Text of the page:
The Importance of Collaboration and Innovation in Agriculture

Tuesday, April 17, 2018
By: Kelly O’Halloran

Ag Innovation isn't just happening above ground; it is happening below, as innovators use the soil's own microbiome to give crops a boost. These technological innovators are using science to transform the future of agriculture.


On March 22, 2018, The CoLaborator officially opened in West Sacramento, California. This event brought together ag innovation enthusiasts from many different industries including universities, government, venture capital, media, and science. During this time, I spoke with four participants on the importance of collaboration and innovation in agriculture, which led to this blog series.


colaborator welcome

I first spoke with John Selep, president of AgStart, a non-profit that supports ag solutions from concept to commercialization. By understanding the startup and their goals, AgStart is able to connect them with other ag tech companies that can help them grow and succeed.


Colab panel

To better understand how the CoLab space would benefit AgStart, I needed to get a better understanding of John’s role in the company and why he’s excited to be working with Bayer.


John: “I am the President of AgStart which has been supporting food and ag technology startups in the region for 5 years. Bayer Crop Science has been one of our corporate sponsors for the last two years and is very supportive of the work we do. As we support startups, it’s great to see Bayer with their CoLaborator providing even more substantial support for startups in the region, helping companies mature so they can help benefit agriculture across the globe.”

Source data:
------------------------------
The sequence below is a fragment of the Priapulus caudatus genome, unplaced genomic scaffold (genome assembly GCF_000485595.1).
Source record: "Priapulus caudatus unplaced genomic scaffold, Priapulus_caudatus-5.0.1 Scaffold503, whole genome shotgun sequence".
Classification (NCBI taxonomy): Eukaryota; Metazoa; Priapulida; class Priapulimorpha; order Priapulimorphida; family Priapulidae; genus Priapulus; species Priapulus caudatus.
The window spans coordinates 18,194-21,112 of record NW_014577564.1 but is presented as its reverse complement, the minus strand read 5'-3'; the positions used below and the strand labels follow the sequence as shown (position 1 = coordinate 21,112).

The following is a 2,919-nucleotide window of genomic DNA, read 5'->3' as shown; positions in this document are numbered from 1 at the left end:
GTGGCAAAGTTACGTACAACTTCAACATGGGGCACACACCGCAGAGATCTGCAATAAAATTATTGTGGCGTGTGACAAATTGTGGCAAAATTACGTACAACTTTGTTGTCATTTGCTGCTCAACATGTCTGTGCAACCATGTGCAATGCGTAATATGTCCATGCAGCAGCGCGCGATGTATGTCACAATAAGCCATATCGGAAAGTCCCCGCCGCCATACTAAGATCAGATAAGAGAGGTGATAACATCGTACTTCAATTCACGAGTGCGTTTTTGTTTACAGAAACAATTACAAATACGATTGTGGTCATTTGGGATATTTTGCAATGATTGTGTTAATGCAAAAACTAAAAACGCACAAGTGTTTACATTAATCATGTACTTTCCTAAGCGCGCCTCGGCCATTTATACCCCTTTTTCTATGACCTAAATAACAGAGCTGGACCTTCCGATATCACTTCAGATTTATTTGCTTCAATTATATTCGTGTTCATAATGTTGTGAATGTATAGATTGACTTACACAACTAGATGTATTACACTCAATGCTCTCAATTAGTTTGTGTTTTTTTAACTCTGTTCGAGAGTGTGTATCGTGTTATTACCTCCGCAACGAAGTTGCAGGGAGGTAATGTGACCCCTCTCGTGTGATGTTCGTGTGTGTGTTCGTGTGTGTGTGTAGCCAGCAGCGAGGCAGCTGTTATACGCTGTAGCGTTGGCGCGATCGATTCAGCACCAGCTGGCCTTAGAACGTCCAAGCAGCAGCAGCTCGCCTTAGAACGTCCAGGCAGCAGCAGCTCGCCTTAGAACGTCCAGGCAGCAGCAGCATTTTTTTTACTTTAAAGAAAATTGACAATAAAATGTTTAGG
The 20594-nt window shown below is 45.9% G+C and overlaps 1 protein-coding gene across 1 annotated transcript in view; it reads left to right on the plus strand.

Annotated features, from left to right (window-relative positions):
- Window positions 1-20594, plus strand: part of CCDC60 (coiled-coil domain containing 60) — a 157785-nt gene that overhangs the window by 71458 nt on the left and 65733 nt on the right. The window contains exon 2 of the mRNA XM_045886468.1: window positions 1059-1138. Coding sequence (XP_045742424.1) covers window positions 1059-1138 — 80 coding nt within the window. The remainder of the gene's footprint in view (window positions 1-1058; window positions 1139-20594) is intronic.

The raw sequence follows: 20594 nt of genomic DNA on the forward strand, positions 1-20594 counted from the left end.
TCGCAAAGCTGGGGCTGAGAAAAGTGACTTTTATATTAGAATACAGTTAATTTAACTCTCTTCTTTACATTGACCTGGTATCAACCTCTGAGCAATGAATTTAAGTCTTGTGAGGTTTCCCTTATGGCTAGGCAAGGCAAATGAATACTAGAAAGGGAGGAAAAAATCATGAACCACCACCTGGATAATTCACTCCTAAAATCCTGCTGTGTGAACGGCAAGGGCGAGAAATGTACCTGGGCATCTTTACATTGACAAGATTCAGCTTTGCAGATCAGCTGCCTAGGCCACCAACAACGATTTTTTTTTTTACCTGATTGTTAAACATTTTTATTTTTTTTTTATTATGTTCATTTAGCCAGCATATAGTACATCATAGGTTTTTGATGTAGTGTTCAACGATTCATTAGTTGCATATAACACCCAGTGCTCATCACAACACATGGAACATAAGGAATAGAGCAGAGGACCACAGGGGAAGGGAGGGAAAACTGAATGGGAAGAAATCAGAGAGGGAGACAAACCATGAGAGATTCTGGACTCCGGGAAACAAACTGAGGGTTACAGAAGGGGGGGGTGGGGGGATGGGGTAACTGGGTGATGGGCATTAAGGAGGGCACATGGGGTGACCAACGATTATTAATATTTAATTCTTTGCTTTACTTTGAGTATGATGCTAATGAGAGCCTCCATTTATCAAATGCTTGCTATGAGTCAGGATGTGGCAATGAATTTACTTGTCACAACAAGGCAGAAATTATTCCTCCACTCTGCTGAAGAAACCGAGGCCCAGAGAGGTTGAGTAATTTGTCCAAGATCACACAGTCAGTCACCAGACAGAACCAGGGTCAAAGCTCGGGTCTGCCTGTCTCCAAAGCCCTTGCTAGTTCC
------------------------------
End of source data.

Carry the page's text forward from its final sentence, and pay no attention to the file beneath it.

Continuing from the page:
Knowing that growers don’t always know what’s happening behind the scenes, I asked John to explain the benefits of innovation that is brought forth from sources like the CoLab space.


John: “Growers here in the Sacramento region have benefited from ag tech for the last century. The major industries here such as processed tomatoes, rice and ag supply and distribution all rely on that technology today. The reason we have a processed tomato industry is because of developments at the University of California Davis campus that developed a tomato that could survive mechanical harvesting. The next generations of technology are going to be in biologics and microbials, as well as information technology applied to agriculture. All of these things affect the productivity of agriculture. If developments here today can be active in the field 5 years from now, growers will no doubt benefit.”



I also asked how John saw Bayer’s CoLaborator helping to bring more talent to the region.


John: “Talent likes to be in an environment where there are other people of similar interests. There is an active cluster of companies active in microbial biologics here in the Sacramento region. Sacramento is not a place where companies want to be isolated from others in the same industry. There is a lot of energy that is created by having multiple companies working together, collaborating, sharing, presenting at UC Davis, or Seed Central on topics that are of interest. That attracts more talent, and more talent is good, for everybody.”


Stay tuned for the next blog in this innovation series, where we’ll hear the thoughts of agri-tech startup CEO Adrián Ferrero.


Share: 

Add your comment

 
 

 

Archive

Copyright © Bayer CropScience